But indeed it is not practicable to the writer to illustrate the whole of what he conceives to be the truth upon this subject, without a brief advertence to the qualifications of the minister of the gospel: because, if his view of these qualifications be just, the stipulation for such and such exercise of the ministry, and such and such payment, is impossible. If it is “admitted that the ministry of the gospel is the work of the Lord that it can be rightly exercised only in virtue of his appointment,” and only when “a necessity is laid upon the minister to preach the gospel,”—it is manifest, that he cannot engage beforehand to preach when others desire it. It is manifest, that “the compact which binds the minister to preach on the condition that his hearers shall pay him for his preaching, assumes the character of absolute inconsistency with the spirituality of the Christian religion.”7

  Freely ye have received, freely give. When we contemplate a Christian minister who illustrates both in his commission and in his practice, this language of his Lord; who teaches, advises, reproves, with the authority and affection of a commissioned teacher; who fears not to displease his hearers, and desires not to receive their reward; who is under no temptation to withhold, and does not withhold, any portion of that counsel which he thinks God designs for his church; when we contemplate such a man, we may feel somewhat of thankfulness and of joy; of thankfulness and joy that the Universal Parent thus enables his creatures to labour for the good of one another, in that same spirit in which he cares for them and blesses them himself.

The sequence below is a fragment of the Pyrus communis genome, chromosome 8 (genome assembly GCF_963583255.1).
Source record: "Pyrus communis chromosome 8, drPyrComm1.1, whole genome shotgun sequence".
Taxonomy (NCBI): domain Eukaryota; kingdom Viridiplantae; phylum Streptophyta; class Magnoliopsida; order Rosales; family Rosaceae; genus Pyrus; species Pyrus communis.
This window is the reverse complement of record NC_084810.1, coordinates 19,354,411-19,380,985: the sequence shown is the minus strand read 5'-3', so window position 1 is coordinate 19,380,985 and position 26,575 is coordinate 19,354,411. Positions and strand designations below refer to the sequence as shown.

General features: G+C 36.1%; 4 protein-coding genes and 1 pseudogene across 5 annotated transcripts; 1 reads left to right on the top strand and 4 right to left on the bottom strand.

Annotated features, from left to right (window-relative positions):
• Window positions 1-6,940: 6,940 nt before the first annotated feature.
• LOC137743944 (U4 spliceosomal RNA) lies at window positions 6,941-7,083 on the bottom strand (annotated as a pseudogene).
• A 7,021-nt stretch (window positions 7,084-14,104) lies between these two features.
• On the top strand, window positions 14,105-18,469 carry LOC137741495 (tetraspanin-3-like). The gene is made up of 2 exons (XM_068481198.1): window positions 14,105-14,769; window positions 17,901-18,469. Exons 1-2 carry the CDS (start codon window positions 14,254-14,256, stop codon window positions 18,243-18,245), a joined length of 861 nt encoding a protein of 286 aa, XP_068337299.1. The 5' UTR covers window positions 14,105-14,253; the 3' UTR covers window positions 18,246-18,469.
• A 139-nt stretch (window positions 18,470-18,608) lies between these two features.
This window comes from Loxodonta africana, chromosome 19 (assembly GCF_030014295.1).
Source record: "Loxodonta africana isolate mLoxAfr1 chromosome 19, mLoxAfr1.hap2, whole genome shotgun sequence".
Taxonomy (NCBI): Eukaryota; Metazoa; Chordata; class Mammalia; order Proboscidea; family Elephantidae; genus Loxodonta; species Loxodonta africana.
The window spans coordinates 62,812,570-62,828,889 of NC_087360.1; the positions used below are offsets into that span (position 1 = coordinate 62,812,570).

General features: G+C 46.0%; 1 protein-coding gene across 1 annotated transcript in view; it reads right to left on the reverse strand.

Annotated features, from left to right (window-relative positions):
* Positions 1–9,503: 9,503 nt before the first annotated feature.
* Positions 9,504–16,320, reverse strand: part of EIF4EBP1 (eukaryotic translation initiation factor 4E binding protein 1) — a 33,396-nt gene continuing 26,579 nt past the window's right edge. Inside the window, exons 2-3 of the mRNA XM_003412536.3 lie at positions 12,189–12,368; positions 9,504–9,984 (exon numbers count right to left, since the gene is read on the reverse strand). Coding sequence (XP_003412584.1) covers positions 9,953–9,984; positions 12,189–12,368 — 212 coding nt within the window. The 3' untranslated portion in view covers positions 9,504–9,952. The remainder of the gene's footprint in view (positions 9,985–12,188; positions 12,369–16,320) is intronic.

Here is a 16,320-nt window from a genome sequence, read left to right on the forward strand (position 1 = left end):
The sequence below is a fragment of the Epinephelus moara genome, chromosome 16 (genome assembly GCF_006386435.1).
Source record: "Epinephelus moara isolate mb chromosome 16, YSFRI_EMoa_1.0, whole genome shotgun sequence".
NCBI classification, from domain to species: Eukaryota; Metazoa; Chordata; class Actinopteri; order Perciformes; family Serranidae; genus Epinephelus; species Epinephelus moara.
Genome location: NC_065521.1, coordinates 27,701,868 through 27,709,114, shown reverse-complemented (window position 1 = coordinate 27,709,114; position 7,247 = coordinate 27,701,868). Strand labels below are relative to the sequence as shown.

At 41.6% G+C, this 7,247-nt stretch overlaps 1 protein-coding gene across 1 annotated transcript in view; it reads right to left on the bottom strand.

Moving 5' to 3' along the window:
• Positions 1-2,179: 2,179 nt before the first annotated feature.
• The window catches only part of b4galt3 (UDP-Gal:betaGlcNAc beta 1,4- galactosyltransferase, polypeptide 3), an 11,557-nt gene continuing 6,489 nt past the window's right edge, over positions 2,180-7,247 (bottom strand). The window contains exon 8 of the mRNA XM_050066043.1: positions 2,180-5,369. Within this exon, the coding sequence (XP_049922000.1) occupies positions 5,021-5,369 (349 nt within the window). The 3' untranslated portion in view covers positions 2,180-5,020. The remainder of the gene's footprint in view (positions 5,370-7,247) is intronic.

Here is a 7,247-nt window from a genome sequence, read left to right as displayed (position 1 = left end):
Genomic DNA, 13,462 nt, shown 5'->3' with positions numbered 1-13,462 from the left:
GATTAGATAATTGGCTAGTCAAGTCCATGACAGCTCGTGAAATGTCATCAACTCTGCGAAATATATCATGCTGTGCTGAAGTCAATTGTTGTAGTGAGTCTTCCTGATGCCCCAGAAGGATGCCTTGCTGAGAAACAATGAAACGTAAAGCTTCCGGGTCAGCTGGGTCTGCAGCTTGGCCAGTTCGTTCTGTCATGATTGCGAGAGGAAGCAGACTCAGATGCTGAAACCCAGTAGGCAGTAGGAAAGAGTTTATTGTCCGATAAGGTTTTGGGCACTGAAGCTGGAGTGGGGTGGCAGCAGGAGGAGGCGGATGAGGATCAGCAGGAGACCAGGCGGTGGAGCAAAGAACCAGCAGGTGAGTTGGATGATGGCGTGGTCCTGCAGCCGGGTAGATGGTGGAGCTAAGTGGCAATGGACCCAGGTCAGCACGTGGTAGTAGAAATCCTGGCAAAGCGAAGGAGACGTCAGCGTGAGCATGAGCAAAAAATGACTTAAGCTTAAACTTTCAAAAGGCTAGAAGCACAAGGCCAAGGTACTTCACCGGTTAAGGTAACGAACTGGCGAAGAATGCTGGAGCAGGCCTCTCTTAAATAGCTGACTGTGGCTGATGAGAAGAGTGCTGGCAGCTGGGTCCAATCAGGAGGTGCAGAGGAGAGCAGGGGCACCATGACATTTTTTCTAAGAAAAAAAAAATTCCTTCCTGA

I censure not, either in word or in thought, him who, in sincerity of mind, accepts remuneration for his labours in the church. It may not be inconsistent with the dispensations of Providence, that in the present imperfect condition of the Christian family, imperfect principles respecting the ministry should be permitted to prevail: nor is it to be questioned that some of those who do receive remuneration are fulfilling their proper allotments in the universal church. But this does not evince that we should not anticipate the arrival, and promote the extension, of a more perfect state. It does not evince that a higher allotment may not await their successors,—that days of greater purity and brightness may not arrive: of purity, when every motive of the Christian minister shall be simply Christian; and of brightness, when the light of truth shall be displayed with greater effulgence. When the Great Parent of all shall thus turn his favour towards his people; when He shall supply them with teachers exclusively of his own appointment, it will be perceived that the ordinary present state of the Christian ministry is adapted only to the twilight of the Christian day; and some of those who now faithfully labour in this hour of twilight will be among the first to rejoice in the greater glory of the noon.

1 Bishop Warburton.